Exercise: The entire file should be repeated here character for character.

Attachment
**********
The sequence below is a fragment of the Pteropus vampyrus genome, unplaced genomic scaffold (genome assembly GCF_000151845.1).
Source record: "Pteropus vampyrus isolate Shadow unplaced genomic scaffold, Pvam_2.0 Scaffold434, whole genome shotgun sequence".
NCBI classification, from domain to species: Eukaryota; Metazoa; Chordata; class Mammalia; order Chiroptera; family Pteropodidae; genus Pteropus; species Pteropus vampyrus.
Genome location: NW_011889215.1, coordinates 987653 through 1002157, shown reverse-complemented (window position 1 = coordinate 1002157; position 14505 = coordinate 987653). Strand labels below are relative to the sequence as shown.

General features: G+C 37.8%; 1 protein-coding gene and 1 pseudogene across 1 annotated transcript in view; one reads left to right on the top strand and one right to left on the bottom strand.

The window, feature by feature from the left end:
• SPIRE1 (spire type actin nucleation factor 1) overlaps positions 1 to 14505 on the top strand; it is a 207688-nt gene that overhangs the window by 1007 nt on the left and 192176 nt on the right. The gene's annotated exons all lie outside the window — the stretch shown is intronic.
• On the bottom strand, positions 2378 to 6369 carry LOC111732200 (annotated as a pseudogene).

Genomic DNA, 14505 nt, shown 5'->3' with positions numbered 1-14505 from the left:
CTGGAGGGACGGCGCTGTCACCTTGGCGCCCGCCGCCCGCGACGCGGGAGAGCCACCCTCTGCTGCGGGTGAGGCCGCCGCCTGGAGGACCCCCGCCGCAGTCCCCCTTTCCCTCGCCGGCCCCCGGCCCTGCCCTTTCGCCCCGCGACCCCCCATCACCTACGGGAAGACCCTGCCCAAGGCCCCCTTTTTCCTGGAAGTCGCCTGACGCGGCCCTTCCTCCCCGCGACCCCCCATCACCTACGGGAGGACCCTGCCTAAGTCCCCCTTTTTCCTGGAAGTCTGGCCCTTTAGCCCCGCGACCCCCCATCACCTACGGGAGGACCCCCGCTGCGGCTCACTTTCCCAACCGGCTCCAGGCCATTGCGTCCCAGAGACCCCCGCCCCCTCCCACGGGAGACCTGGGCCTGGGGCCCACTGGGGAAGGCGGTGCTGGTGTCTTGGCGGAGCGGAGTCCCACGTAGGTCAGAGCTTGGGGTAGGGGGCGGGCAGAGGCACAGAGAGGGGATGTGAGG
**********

The sequence below is a fragment of the Pteropus vampyrus genome, unplaced genomic scaffold (genome assembly GCF_000151845.1).
Source record: "Pteropus vampyrus isolate Shadow unplaced genomic scaffold, Pvam_2.0 Scaffold434, whole genome shotgun sequence".
NCBI classification, from domain to species: Eukaryota; Metazoa; Chordata; class Mammalia; order Chiroptera; family Pteropodidae; genus Pteropus; species Pteropus vampyrus.
Genome location: NW_011889215.1, coordinates 987653 through 1002157, shown reverse-complemented (window position 1 = coordinate 1002157; position 14505 = coordinate 987653). Strand labels below are relative to the sequence as shown.

General features: G+C 37.8%; 1 protein-coding gene and 1 pseudogene across 1 annotated transcript in view; one reads left to right on the top strand and one right to left on the bottom strand.

The window, feature by feature from the left end:
• SPIRE1 (spire type actin nucleation factor 1) overlaps positions 1 to 14505 on the top strand; it is a 207688-nt gene that overhangs the window by 1007 nt on the left and 192176 nt on the right. The gene's annotated exons all lie outside the window — the stretch shown is intronic.
• On the bottom strand, positions 2378 to 6369 carry LOC111732200 (annotated as a pseudogene).

Genomic DNA, 14505 nt, shown 5'->3' with positions numbered 1-14505 from the left:
CTGGAGGGACGGCGCTGTCACCTTGGCGCCCGCCGCCCGCGACGCGGGAGAGCCACCCTCTGCTGCGGGTGAGGCCGCCGCCTGGAGGACCCCCGCCGCAGTCCCCCTTTCCCTCGCCGGCCCCCGGCCCTGCCCTTTCGCCCCGCGACCCCCCATCACCTACGGGAAGACCCTGCCCAAGGCCCCCTTTTTCCTGGAAGTCGCCTGACGCGGCCCTTCCTCCCCGCGACCCCCCATCACCTACGGGAGGACCCTGCCTAAGTCCCCCTTTTTCCTGGAAGTCTGGCCCTTTAGCCCCGCGACCCCCCATCACCTACGGGAGGACCCCCGCTGCGGCTCACTTTCCCAACCGGCTCCAGGCCATTGCGTCCCAGAGACCCCCGCCCCCTCCCACGGGAGACCTGGGCCTGGGGCCCACTGGGGAAGGCGGTGCTGGTGTCTTGGCGGAGCGGAGTCCCACGTAGGTCAGAGCTTGGGGTAGGGGGCGGGCAGAGGCACAGAGAGGGGATGTGAGG